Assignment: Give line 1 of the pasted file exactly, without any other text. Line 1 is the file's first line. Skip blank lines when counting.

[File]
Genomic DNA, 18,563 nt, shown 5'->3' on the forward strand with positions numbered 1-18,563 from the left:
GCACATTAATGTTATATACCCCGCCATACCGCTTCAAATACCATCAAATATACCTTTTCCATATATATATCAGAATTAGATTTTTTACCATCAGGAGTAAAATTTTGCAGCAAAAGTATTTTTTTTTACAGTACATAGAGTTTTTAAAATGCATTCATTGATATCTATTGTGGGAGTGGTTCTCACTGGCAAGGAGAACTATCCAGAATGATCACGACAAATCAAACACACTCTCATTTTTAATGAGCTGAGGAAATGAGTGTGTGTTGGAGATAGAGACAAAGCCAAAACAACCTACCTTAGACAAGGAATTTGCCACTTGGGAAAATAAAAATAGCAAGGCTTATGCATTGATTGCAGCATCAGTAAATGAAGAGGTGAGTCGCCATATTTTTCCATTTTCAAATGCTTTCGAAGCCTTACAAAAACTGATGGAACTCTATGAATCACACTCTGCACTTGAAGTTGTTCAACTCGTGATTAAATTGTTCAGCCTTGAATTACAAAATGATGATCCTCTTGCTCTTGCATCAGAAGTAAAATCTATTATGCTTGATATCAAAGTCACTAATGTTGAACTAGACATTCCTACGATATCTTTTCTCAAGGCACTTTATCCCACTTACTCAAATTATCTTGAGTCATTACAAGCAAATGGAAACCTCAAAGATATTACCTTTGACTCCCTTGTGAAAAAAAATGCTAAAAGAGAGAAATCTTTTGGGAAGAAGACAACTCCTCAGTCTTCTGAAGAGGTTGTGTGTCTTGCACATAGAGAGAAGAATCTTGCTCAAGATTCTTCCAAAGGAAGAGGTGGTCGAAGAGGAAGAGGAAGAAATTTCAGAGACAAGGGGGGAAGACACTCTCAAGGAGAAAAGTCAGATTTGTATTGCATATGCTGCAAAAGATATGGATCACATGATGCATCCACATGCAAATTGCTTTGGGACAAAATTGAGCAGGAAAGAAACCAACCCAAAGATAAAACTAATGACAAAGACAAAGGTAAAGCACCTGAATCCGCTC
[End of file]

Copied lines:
Genomic DNA, 18,563 nt, shown 5'->3' on the forward strand with positions numbered 1-18,563 from the left: